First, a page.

It would also be interesting to learn how they would prove or disprove my claim of identifying as gender non-binary. Is there an objective test we can apply?
If the cultural Marxism disease has overtaken your employer, this passive aggressive approach, or a variation of it, might be a useful strategy to begin the process of remediation. It’s turning their own weapons of sentimentality for diversity back on them to demonstrate that the opposite outcome is being achieved; you can’t be truly inclusive if you are prepared to exclude and demonise an entire group of individuals based on immutable characteristics such as age, genital configuration, melanin levels and sexual orientation.
If you are prepared to take this step with me, there are several important points that you will need to commit to and practice;
– Poker face. This is a potentially serious step you are about to take with career-damaging implications if you get it wrong. Do not smirk or offer any visual or verbal clues that you are being in anyway insincere.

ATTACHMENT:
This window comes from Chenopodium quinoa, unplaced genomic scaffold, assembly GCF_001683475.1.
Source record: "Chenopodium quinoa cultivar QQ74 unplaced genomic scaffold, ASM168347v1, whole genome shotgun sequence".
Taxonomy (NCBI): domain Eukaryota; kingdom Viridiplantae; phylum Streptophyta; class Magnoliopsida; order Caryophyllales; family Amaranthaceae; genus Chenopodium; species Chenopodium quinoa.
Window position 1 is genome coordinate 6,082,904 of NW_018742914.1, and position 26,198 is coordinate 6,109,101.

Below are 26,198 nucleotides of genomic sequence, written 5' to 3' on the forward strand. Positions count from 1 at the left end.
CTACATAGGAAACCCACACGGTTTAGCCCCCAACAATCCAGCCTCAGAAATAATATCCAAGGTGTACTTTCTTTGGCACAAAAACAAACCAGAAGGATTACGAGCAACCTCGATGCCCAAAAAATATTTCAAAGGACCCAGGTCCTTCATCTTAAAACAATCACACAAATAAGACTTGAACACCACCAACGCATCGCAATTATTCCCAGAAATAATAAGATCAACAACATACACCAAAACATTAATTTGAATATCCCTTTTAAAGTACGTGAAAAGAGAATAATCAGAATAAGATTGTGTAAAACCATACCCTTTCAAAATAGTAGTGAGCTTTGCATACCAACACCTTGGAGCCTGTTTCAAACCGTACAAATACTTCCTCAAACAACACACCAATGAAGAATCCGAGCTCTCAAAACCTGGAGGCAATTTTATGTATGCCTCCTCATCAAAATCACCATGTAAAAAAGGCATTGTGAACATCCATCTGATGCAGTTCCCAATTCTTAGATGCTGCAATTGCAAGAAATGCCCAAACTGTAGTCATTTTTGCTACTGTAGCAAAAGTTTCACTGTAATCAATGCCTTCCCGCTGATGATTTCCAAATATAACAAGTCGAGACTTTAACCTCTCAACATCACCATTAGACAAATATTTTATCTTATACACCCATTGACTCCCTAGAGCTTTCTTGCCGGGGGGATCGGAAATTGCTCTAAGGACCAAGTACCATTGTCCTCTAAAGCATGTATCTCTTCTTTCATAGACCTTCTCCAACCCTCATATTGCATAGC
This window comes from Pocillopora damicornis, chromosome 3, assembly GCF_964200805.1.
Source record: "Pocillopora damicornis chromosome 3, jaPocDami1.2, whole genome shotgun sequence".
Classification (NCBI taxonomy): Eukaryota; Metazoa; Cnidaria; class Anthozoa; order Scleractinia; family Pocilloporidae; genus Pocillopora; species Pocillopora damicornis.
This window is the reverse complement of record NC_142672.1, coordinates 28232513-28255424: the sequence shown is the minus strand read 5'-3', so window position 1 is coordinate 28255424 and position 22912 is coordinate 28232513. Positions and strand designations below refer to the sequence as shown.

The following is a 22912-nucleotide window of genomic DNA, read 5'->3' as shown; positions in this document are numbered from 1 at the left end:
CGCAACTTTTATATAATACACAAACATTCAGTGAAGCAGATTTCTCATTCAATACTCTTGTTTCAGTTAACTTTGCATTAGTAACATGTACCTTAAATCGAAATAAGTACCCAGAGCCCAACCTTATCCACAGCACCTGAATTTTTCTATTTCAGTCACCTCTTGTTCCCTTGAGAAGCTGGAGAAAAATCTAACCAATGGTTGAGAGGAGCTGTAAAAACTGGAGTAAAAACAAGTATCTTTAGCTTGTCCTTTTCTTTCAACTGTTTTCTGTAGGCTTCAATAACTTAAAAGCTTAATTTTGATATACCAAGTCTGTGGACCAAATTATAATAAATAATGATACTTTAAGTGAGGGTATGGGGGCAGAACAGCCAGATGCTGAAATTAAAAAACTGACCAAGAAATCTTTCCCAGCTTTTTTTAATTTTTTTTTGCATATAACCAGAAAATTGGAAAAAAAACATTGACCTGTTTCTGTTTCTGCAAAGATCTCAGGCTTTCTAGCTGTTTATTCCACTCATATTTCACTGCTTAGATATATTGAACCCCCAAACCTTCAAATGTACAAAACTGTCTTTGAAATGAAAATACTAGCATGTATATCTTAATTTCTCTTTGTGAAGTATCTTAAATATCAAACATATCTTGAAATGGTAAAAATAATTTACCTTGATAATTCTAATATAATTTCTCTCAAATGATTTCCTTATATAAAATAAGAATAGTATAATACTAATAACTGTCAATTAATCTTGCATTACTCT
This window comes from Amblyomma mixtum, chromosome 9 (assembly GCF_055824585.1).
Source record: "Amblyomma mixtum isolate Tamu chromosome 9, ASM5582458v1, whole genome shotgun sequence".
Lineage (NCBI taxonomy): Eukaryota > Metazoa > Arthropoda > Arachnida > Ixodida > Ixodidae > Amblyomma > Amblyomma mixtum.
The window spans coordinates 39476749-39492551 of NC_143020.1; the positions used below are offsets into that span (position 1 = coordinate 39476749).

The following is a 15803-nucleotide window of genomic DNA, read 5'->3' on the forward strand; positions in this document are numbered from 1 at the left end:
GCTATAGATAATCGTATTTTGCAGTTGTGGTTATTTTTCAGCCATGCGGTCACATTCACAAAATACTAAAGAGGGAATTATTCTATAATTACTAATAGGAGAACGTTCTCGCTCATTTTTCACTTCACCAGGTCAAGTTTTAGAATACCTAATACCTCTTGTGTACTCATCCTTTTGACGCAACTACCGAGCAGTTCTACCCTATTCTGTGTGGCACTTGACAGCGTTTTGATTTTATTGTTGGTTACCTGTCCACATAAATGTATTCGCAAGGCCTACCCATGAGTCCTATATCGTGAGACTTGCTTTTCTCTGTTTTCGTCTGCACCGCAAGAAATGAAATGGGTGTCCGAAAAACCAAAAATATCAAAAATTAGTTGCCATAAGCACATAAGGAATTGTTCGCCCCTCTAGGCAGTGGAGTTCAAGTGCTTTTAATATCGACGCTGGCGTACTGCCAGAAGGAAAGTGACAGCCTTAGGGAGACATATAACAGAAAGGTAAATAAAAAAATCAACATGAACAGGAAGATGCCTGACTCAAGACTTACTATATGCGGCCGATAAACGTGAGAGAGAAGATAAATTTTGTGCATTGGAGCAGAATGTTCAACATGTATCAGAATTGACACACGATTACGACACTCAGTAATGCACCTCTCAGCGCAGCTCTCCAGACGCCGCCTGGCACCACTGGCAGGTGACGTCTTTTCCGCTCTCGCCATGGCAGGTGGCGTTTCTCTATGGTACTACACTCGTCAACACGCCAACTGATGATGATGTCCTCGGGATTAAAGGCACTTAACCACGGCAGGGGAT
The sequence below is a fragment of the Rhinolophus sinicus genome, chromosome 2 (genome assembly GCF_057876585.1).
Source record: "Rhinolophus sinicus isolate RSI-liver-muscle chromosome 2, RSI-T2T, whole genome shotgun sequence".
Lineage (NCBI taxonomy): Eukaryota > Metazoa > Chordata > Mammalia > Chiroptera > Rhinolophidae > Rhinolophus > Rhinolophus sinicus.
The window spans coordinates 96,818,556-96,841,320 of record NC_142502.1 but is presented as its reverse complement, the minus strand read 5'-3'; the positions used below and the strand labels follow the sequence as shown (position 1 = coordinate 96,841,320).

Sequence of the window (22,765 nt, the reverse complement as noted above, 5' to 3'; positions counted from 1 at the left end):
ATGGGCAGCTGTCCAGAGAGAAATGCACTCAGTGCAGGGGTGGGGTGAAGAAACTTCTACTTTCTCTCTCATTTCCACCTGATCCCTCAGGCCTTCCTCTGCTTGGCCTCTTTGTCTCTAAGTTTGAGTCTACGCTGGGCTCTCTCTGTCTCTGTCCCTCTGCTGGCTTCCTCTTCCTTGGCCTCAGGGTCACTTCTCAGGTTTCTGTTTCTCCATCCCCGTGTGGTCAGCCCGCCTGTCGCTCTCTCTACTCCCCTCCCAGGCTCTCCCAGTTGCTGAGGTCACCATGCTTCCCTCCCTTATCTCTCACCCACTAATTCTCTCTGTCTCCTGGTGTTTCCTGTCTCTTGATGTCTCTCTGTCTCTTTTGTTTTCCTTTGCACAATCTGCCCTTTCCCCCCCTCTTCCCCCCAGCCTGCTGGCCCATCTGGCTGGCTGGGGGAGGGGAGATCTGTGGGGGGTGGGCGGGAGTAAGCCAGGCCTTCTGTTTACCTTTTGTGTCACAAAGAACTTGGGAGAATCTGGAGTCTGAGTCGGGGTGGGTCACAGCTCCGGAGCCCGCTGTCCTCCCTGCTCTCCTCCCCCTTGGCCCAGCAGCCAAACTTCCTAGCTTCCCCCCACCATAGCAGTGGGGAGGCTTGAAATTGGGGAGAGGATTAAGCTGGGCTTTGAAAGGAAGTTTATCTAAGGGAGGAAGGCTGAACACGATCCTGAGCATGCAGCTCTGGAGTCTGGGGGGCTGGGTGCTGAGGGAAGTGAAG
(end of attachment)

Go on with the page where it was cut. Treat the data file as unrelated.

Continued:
– Don’t back down. Saying, “Sorry, it was just a joke” is not going to end well for you. I repeat, saying sorry is going to result in very negative outcomes for you. There are enough examples of apologies only serving to embolden the cultural Marxists.
– Believe what you are saying. Everybody on planet Earth is mixed race, especially given there is no scientific definition of race, only generalisations based on bell curves of statistical distribution. As for the gender claim; remember that they believe there are far more than two genders, so you will need to see their definitions of each before you can, in good faith, confirm which one most closely matches the version you identify with this week.